D.C.’s much-anticipated, state-of-the-art forensics lab officially opened Monday.
The building near the National Mall has facilities for testing firearms, running flu tests and analyzing chemicals in potential terror attacks.
From security doors using eye-identification to water tanks for testing bullets to a morgue storage room with space for 200 refrigerated bodies -- twice the former capacity -- the new, $210 million forensics headquarters, which took three years to construct, is a major improvement for crime and chemical analysis that has eluded the District for decades.
“The potential that this building gives to the District of Columbia to increase, improve, expand its ability to do forensic analysis to solve crimes is just enormous,” D.C. Council member Phil Mendelson said.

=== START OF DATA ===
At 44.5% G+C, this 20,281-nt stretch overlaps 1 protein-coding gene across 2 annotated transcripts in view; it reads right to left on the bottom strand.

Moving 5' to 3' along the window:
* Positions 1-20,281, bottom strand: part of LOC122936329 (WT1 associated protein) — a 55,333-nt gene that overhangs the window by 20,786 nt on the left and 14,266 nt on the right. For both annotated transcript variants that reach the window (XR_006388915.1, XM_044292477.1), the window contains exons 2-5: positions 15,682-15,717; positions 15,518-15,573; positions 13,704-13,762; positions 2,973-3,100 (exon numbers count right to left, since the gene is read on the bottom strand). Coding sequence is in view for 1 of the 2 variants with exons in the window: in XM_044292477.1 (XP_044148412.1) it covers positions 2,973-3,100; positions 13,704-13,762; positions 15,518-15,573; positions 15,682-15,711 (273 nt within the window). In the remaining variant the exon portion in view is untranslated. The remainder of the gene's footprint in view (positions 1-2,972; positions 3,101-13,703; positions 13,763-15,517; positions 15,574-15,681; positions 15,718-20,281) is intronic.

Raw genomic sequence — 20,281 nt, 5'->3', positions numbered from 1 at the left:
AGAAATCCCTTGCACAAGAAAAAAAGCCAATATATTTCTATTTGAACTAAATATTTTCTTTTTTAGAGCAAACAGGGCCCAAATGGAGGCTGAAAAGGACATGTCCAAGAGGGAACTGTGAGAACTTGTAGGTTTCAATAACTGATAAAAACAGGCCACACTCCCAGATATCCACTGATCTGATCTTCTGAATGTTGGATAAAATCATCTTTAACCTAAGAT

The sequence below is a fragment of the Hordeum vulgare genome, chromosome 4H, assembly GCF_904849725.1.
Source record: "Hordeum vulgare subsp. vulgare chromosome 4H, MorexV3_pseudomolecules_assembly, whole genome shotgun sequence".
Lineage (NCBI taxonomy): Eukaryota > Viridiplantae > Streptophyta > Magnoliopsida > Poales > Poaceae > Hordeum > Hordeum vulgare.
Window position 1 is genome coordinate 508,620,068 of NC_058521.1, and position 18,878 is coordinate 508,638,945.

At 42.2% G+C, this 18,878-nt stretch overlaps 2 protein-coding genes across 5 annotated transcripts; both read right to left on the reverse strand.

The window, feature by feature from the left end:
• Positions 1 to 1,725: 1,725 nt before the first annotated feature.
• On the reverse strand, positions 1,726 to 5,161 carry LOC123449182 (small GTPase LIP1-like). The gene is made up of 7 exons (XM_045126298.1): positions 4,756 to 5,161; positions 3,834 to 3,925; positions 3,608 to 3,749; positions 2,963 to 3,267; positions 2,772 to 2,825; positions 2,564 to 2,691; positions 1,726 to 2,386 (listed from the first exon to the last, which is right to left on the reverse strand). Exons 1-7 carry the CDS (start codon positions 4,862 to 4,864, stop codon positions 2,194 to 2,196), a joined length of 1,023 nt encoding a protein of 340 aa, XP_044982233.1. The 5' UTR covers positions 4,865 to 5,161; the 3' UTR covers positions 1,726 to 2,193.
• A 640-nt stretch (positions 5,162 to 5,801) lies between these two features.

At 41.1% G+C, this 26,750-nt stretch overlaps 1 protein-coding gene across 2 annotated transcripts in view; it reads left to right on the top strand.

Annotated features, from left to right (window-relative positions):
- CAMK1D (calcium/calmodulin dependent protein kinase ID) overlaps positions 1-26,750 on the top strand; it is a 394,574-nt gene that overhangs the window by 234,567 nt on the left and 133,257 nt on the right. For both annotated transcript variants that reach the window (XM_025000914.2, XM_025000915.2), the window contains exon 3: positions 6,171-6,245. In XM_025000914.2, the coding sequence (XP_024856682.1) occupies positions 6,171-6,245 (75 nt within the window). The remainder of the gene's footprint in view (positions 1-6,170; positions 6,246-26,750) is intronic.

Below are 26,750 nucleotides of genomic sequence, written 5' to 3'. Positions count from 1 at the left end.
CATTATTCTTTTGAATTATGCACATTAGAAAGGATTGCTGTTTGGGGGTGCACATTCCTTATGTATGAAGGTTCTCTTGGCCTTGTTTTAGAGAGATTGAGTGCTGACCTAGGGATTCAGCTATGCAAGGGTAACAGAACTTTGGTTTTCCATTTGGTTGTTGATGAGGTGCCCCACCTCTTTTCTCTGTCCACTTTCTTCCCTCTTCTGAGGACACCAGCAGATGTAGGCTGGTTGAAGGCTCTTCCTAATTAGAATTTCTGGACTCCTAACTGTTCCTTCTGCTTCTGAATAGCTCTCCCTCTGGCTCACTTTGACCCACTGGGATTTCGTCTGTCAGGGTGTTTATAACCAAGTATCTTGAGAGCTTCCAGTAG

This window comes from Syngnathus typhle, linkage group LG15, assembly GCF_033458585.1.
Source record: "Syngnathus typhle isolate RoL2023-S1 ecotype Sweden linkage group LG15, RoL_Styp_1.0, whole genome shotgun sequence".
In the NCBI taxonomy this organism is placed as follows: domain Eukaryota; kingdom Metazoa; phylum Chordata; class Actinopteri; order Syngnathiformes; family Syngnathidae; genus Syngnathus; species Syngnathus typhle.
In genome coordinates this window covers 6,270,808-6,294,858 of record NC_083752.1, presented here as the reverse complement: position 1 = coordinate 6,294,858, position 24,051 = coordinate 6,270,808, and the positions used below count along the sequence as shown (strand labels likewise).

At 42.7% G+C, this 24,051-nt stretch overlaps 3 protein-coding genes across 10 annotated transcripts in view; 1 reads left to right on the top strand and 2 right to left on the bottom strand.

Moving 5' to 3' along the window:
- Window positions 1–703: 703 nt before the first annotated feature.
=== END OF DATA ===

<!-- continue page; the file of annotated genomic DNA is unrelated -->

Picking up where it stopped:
It will be several more months before the building is fully operational, but then the city no longer will have to depend upon FBI facilities in Quantico and elsewhere for detailed analysis.
Some residents in nearby homes were initially worried that the building might pose a potential hazard if chemicals escape or there are fires.
“I think initially there were concerns because when Mayor (Tony) Williams brought up the idea it was not too far after 9/11, and so folks were naturally concerned that we might have agents in the air,” Southwest Neighborhood Commissioner Andy Litsky said.
“When you walk by a government building, you really don’t need to get scared by what’s happening inside,” said Allam al-Alami, of D.C. General Services. “It is a friendly looking building.”
He added, “Again, regardless of all of the sophisticated science that does go inside the building, this building has layers of safety that went into the design and layers of security, also, that may not be visible on the street.”